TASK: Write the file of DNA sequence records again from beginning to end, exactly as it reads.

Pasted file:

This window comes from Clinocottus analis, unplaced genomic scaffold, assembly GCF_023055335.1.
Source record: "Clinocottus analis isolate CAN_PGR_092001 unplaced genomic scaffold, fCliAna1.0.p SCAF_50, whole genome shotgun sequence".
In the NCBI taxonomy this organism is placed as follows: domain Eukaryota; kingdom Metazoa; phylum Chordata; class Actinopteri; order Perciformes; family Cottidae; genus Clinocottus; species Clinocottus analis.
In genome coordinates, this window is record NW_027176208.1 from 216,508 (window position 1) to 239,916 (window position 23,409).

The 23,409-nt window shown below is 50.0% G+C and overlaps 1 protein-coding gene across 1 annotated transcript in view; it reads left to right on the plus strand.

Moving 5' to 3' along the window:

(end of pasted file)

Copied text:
This window comes from Clinocottus analis, unplaced genomic scaffold, assembly GCF_023055335.1.
Source record: "Clinocottus analis isolate CAN_PGR_092001 unplaced genomic scaffold, fCliAna1.0.p SCAF_50, whole genome shotgun sequence".
In the NCBI taxonomy this organism is placed as follows: domain Eukaryota; kingdom Metazoa; phylum Chordata; class Actinopteri; order Perciformes; family Cottidae; genus Clinocottus; species Clinocottus analis.
In genome coordinates, this window is record NW_027176208.1 from 216,508 (window position 1) to 239,916 (window position 23,409).

The 23,409-nt window shown below is 50.0% G+C and overlaps 1 protein-coding gene across 1 annotated transcript in view; it reads left to right on the plus strand.

Moving 5' to 3' along the window: